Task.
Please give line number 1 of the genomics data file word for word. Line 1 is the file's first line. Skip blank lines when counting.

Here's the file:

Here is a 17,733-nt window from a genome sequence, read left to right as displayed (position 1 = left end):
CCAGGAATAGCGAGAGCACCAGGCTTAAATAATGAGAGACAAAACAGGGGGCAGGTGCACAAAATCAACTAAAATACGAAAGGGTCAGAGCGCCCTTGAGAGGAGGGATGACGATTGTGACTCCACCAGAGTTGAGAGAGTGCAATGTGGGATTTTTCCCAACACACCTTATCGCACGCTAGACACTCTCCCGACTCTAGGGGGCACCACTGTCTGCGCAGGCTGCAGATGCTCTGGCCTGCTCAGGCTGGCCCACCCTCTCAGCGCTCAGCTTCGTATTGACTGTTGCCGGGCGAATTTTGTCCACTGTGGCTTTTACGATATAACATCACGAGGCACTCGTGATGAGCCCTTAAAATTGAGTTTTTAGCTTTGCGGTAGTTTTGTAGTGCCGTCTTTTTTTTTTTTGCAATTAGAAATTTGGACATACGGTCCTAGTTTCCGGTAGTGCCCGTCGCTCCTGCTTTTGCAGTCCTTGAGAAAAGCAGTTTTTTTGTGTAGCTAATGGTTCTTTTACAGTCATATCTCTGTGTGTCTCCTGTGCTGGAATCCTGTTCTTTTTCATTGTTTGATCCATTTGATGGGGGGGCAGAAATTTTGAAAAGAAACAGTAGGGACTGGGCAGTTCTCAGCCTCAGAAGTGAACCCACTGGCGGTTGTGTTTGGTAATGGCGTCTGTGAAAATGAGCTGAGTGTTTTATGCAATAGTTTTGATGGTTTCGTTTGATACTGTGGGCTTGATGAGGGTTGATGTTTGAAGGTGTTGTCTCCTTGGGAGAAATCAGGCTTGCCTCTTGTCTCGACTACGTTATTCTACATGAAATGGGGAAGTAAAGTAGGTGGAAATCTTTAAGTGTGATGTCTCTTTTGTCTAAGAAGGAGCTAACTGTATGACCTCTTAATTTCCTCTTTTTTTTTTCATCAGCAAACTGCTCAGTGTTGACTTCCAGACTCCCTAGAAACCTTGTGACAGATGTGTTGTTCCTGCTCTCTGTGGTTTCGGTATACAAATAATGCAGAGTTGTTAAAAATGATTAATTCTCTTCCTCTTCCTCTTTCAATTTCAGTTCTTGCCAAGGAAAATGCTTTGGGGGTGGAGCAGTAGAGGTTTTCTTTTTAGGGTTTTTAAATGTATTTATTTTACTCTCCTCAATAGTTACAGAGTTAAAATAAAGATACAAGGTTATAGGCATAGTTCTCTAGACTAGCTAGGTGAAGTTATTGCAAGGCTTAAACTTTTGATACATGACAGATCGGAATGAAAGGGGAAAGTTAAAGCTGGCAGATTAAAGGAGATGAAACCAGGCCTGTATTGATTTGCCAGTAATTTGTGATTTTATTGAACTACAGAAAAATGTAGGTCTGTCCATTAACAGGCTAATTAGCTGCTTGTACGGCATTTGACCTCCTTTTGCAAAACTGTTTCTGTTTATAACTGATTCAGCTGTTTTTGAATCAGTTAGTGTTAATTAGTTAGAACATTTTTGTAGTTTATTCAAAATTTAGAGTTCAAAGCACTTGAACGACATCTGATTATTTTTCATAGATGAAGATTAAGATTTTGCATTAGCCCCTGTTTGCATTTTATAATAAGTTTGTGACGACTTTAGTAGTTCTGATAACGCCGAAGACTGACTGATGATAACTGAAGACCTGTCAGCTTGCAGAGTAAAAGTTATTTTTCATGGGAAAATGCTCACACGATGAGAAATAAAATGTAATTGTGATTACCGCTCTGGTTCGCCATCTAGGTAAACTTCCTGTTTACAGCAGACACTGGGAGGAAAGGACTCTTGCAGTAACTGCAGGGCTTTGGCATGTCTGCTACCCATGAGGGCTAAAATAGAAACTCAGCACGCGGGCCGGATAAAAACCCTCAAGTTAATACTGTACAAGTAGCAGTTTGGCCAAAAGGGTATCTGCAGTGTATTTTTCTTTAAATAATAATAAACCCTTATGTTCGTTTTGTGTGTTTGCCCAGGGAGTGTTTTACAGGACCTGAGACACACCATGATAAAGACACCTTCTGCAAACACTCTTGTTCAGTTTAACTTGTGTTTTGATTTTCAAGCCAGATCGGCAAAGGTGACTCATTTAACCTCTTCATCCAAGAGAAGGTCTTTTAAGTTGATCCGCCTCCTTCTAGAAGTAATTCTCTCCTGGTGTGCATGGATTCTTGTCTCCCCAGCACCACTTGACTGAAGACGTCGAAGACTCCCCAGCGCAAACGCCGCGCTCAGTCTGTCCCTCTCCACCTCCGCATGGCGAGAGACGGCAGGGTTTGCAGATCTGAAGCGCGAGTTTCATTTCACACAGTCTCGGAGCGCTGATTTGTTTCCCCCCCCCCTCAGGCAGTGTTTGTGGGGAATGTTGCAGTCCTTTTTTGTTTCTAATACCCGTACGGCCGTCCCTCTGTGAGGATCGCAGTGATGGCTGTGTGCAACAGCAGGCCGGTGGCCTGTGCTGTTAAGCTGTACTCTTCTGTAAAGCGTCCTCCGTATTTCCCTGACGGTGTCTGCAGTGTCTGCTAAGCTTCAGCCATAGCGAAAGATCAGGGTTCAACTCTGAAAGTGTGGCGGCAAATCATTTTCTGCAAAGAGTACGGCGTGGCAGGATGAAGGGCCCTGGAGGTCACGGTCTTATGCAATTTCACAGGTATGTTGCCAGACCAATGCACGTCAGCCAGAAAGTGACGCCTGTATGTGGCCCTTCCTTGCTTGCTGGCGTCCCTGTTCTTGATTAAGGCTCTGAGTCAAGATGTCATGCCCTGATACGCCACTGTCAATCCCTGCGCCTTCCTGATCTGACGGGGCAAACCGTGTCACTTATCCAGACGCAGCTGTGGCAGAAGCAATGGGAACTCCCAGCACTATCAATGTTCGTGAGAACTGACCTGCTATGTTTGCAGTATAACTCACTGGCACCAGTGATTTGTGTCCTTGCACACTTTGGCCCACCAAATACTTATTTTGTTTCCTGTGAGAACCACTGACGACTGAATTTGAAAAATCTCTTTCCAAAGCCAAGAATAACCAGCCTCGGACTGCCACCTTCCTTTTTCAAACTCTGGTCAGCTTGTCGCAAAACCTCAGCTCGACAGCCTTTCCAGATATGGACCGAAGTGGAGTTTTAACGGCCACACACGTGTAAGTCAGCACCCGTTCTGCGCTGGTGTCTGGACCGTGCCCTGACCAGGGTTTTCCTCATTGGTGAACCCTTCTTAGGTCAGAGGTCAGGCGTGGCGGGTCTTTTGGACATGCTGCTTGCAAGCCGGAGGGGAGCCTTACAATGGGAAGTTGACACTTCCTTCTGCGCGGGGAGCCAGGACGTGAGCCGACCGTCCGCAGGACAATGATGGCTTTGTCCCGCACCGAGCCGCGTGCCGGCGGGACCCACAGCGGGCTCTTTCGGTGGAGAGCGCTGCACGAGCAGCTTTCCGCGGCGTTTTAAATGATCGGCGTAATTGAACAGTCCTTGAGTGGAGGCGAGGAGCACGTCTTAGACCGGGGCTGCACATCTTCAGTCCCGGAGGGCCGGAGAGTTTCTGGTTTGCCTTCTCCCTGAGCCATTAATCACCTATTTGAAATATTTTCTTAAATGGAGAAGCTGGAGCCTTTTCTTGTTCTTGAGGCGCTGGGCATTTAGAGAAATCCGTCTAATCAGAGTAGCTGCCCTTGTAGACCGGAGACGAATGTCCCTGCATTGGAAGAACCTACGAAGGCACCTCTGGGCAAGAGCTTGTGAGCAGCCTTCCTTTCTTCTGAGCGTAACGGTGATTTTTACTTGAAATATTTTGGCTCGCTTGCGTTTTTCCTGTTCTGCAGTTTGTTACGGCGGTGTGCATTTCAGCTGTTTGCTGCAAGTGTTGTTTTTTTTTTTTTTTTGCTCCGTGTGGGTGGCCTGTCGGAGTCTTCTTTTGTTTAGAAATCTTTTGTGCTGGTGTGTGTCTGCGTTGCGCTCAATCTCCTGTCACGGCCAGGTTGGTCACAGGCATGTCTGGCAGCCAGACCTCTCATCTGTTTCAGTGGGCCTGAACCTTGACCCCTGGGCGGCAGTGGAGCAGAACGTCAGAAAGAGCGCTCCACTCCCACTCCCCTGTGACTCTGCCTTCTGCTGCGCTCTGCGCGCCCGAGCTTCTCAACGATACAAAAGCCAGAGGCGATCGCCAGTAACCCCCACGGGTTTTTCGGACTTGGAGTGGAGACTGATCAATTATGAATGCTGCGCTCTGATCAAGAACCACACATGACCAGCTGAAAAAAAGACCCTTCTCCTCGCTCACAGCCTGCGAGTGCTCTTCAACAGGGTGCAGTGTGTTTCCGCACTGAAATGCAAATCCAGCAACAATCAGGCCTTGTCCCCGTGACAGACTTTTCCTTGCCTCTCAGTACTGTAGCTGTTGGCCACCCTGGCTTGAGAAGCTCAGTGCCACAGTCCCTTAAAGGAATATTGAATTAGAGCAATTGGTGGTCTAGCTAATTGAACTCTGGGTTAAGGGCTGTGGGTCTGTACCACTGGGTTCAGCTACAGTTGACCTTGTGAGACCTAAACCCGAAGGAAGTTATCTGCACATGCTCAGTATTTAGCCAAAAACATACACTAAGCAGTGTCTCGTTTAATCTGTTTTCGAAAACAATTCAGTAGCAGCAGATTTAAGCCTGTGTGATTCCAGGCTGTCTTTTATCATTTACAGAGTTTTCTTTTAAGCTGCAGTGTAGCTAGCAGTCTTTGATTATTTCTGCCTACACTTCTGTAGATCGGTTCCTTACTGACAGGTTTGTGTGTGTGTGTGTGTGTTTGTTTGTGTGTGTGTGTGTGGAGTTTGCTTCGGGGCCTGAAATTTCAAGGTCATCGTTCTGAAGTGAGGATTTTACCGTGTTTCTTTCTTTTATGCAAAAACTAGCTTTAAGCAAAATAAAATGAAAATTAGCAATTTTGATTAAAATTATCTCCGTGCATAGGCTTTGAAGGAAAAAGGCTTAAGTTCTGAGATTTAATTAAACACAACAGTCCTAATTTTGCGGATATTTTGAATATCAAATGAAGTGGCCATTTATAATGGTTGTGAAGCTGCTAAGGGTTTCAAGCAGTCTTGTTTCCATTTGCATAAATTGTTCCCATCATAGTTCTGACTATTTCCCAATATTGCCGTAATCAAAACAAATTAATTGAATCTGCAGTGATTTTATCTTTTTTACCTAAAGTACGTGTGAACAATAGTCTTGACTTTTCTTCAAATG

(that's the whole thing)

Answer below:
Here is a 17,733-nt window from a genome sequence, read left to right as displayed (position 1 = left end):